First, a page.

“In these regions, there is a chance of the kinds of storms, high seas, storm surges and heavy rains that you’ve never experienced before,” a JMA official said at a news conference according to Reuters. “This is an extraordinary situation, where a grave danger is approaching.”

The state minister in charge of disaster management canceled a planned trip to the United States.

Okinawa is home to most of the U.S. military facilities in Japan, and Kadena Air Force Base, one of the largest, was taking measures to prepare for the storm.

“I can’t stress enough how dangerous this typhoon may be when it hits Okinawa. This is the most powerful typhoon forecast to hit the island in 15 years,” Brigadier General James Hecker, the base commander, wrote on the Facebook page. “This is not just another typhoon.”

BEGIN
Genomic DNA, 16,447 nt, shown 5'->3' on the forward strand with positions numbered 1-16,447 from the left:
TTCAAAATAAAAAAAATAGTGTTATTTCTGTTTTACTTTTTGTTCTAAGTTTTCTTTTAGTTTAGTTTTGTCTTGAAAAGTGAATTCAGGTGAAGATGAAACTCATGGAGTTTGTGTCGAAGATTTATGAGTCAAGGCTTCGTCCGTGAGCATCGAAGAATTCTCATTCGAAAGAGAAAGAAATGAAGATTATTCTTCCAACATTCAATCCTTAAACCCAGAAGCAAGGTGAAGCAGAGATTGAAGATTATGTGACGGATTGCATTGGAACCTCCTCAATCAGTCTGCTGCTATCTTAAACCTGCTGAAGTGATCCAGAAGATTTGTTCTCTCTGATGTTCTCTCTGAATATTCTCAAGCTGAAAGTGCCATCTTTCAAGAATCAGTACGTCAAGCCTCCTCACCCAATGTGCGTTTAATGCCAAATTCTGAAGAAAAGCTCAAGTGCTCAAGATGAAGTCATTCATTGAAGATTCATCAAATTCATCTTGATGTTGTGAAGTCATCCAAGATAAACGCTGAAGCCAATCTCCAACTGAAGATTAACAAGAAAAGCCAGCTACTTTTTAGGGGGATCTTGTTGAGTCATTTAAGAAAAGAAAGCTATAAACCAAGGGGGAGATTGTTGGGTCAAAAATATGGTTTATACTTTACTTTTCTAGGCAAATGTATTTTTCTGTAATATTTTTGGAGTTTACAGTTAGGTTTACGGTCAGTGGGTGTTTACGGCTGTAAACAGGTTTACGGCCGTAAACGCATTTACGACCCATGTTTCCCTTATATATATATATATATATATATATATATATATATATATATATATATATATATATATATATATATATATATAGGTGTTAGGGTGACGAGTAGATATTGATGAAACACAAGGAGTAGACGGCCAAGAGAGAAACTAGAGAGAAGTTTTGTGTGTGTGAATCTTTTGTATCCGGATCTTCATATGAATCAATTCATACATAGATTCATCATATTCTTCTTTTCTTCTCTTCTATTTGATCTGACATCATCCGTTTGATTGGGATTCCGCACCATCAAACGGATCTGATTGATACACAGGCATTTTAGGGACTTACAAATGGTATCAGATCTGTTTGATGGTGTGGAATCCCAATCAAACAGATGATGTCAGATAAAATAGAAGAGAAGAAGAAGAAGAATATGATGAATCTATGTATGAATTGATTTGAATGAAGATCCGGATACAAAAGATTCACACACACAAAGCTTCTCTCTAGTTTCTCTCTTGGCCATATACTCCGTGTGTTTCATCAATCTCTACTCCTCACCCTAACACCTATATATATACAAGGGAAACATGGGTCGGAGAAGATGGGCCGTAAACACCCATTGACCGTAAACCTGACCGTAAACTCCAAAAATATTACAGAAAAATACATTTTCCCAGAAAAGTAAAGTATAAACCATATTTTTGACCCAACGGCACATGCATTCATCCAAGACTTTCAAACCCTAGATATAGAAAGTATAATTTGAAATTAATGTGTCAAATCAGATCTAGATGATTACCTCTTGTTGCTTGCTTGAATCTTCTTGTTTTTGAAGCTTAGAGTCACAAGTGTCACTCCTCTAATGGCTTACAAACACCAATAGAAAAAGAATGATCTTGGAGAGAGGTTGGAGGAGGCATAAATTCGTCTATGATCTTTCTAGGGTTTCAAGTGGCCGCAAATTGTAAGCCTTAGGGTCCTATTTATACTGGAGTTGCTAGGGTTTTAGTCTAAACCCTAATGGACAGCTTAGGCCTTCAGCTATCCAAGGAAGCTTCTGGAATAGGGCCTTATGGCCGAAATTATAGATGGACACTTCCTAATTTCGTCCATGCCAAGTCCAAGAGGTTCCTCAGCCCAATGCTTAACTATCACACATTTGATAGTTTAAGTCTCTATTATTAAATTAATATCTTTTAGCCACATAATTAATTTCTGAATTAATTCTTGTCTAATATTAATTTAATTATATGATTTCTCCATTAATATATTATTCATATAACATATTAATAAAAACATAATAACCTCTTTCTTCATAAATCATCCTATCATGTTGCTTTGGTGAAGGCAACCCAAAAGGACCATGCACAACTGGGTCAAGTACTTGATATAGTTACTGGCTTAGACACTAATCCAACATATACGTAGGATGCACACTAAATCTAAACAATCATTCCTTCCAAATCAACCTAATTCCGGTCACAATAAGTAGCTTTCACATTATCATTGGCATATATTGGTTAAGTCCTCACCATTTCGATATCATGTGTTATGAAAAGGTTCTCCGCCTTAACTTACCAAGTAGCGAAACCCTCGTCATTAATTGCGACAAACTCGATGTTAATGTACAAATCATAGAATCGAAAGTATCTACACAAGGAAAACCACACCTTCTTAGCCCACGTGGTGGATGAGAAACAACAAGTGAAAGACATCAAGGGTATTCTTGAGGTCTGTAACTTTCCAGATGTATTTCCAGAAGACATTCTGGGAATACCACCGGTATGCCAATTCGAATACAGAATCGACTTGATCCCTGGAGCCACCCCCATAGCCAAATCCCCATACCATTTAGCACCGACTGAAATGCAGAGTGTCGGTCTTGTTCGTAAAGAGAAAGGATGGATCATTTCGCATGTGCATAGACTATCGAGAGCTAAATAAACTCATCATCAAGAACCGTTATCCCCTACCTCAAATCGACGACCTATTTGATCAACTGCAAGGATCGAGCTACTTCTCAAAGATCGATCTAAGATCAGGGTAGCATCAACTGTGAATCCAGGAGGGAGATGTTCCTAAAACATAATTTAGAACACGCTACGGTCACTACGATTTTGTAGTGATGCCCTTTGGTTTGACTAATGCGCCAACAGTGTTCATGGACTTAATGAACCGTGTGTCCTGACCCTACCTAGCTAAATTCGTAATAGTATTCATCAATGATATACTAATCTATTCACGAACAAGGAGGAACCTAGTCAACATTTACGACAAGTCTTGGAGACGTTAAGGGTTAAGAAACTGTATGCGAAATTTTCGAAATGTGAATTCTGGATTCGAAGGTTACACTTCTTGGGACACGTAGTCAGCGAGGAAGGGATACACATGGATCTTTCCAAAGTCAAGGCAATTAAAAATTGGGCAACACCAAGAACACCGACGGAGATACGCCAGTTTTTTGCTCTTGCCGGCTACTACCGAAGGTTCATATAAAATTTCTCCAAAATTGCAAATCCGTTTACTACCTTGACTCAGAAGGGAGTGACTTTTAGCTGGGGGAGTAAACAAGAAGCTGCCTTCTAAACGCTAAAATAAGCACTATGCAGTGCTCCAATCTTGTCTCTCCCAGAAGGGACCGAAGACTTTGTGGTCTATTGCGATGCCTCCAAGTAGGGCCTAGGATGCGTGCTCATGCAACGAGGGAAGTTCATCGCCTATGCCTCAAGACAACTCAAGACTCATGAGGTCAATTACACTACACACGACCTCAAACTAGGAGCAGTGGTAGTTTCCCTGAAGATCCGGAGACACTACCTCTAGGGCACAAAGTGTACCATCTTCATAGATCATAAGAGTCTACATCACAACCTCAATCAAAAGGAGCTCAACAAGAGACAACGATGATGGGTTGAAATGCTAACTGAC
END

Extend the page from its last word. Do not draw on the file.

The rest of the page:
TIME weather

Hurricane Arthur Heads Northeast, Brings July 4 Travel Chaos

Gridlock spans the Eastern U.S. with more than a thousand flights canceled on a weekend when 41 million Americans are expected to travel

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Updated 12:11 p.m. E.T.

Hurricane Arthur made its way north up the East Coast on Friday, after forcing thousands of Fourth of July vacationers to evacuate and creating gridlock on highways and skyways as rain scrambled holiday plans and rescheduled fireworks shows.